The Cheapest S&P 500 Index Funds
Check Out the Index Funds With Lowest Expense Ratios
While cheaper doesn't necessarily mean better, the best S&P 500 Index funds tend to be the ones with the lowest expense ratios. So before you go out and buy the cheapest index funds you can find, be sure to take a look at qualities of the fund other than the expenses.
Here are some of the qualities of index funds you'll want to analyze before thinking of buying.
Analyzing the Tracking Error and Performance to Find the Cheapest Index Funds
For example, there's something called tracking error, which is a measure of an index fund's effectiveness in replicating or "matching" the performance of the benchmark index.
One drawback with regard to researching and analyzing tracking error is that mutual fund families do not publicly display the tracking error of their index funds. However there are a few data points you can research to analyze performance tracking. You can start with our list of the cheapest S&P 500 Index funds here but you'll also want to compare performance.
You can go to one of the best websites for researching mutual funds and see how close the historical performance of the fund has been to the target benchmark. If the returns are below the benchmark by roughly the same amount as the fund's expense ratio (see below), the tracking error is close. For example, if a fund's expense ratio is 0.20% and it has a 5-year annualized return of 10.00%, and the benchmark had a return of 10.20%, the tracking error is precise. In summary you want the performance of your index funds to be below the benchmark by roughlyl an equal amount as the expense ratio.
Analyzing the Expense Ratio to Find the Cheapest Index Funds
After looking at the historical performance, while taking the expense ratio into account, which will tell you how well the fund has tracked the benchmark index in the past. For example if an S&P 500 index mutual fund has an expense ratio of 0.20% and the S&P 500 index has a 5-year annualized return of 10.00%, an S&P 500 index fund with a good (low) tracking error might have an annualized return of roughly 9.80. This means that the only difference between the index and the mutual fund's return is attributed to the fund's expenses.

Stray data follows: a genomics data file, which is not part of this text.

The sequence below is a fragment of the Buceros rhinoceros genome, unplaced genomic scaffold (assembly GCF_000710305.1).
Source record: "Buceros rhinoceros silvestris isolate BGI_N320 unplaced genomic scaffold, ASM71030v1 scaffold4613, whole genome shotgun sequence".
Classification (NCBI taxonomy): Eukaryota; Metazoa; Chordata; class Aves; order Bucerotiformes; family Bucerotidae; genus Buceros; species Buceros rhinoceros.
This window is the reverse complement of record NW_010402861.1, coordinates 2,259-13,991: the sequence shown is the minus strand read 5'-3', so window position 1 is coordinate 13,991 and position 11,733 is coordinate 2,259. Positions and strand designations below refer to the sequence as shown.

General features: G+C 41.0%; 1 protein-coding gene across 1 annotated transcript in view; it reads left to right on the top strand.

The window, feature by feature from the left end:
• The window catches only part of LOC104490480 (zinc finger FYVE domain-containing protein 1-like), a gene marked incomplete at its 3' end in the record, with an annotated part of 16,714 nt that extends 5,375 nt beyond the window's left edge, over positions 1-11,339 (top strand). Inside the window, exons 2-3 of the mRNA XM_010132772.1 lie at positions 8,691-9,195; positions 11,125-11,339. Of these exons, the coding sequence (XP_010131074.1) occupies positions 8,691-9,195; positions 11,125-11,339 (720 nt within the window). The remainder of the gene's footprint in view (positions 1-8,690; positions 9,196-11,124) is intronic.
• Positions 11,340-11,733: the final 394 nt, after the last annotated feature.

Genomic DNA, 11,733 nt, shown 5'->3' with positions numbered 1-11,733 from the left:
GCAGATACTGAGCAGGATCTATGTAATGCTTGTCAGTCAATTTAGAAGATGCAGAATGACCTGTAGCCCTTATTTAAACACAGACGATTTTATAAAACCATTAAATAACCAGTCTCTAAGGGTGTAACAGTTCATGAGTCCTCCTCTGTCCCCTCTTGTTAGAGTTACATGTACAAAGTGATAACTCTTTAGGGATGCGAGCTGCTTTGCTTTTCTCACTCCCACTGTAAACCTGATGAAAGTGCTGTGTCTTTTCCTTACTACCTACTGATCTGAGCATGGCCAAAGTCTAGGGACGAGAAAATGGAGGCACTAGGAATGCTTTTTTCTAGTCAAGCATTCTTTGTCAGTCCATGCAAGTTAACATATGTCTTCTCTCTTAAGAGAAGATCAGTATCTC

Before Buying the Cheapest Index Funds
Before looking at our list and buying your chosen S&P 500 Index fund, be sure to keep in mind other fees, such as trading costs. For example, if you already have an account at Vanguard, you may be charged a transaction fee to purchase a mutual fund, such as Schwab S&P 500 Index, which is outside of their fund family. Typical transaction fees range between $10 and $20.
So, if you are dollar-cost averaging by periodically purchasing shares of your S&P 500 Index fund, the expense ratio may be the lowest but the trading fees can make the fund more expensive than that of the fund company where you invest.
You will find some of the cheapest S&P 500 funds that you can buy with $10,000 or less listed below.
Symbol: FXAIX (Formerly FUSEX)
Net Expense Ratio: 0.015%
Minimum Initial Investment: $0 (depending upon account type)
Net Expense Ratio: 0.02%
Minimum Initial Investment: $100
Net Expense Ratio: 0.14%
Minimum Initial Investment: $3,000
Net Expense Ratio: 0.16%
Minimum Initial Investment: $10,000